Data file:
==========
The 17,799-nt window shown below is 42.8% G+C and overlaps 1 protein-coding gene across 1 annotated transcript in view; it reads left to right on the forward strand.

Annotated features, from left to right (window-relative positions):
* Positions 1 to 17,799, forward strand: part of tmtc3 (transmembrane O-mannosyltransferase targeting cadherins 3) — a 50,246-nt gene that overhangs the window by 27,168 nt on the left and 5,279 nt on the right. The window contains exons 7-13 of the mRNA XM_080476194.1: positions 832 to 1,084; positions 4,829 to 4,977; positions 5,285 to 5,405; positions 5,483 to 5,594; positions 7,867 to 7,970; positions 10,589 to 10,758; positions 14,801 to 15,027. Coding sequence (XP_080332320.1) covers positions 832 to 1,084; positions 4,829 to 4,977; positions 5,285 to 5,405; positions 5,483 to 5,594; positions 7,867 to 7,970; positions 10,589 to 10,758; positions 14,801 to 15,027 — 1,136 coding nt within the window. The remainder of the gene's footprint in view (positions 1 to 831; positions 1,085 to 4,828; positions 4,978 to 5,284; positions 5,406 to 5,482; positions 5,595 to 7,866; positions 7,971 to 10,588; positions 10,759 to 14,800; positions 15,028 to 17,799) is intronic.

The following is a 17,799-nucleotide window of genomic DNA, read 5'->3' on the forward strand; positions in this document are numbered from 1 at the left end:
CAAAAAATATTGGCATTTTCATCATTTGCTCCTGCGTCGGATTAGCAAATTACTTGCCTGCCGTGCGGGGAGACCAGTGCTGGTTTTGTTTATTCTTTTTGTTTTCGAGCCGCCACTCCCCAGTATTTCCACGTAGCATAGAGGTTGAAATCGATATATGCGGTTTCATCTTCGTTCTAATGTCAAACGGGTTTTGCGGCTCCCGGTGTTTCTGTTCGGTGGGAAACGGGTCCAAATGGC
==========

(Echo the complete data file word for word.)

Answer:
The 17,799-nt window shown below is 42.8% G+C and overlaps 1 protein-coding gene across 1 annotated transcript in view; it reads left to right on the forward strand.

Annotated features, from left to right (window-relative positions):
* Positions 1 to 17,799, forward strand: part of tmtc3 (transmembrane O-mannosyltransferase targeting cadherins 3) — a 50,246-nt gene that overhangs the window by 27,168 nt on the left and 5,279 nt on the right. The window contains exons 7-13 of the mRNA XM_080476194.1: positions 832 to 1,084; positions 4,829 to 4,977; positions 5,285 to 5,405; positions 5,483 to 5,594; positions 7,867 to 7,970; positions 10,589 to 10,758; positions 14,801 to 15,027. Coding sequence (XP_080332320.1) covers positions 832 to 1,084; positions 4,829 to 4,977; positions 5,285 to 5,405; positions 5,483 to 5,594; positions 7,867 to 7,970; positions 10,589 to 10,758; positions 14,801 to 15,027 — 1,136 coding nt within the window. The remainder of the gene's footprint in view (positions 1 to 831; positions 1,085 to 4,828; positions 4,978 to 5,284; positions 5,406 to 5,482; positions 5,595 to 7,866; positions 7,971 to 10,588; positions 10,759 to 14,800; positions 15,028 to 17,799) is intronic.

The following is a 17,799-nucleotide window of genomic DNA, read 5'->3' on the forward strand; positions in this document are numbered from 1 at the left end:
CAAAAAATATTGGCATTTTCATCATTTGCTCCTGCGTCGGATTAGCAAATTACTTGCCTGCCGTGCGGGGAGACCAGTGCTGGTTTTGTTTATTCTTTTTGTTTTCGAGCCGCCACTCCCCAGTATTTCCACGTAGCATAGAGGTTGAAATCGATATATGCGGTTTCATCTTCGTTCTAATGTCAAACGGGTTTTGCGGCTCCCGGTGTTTCTGTTCGGTGGGAAACGGGTCCAAATGGC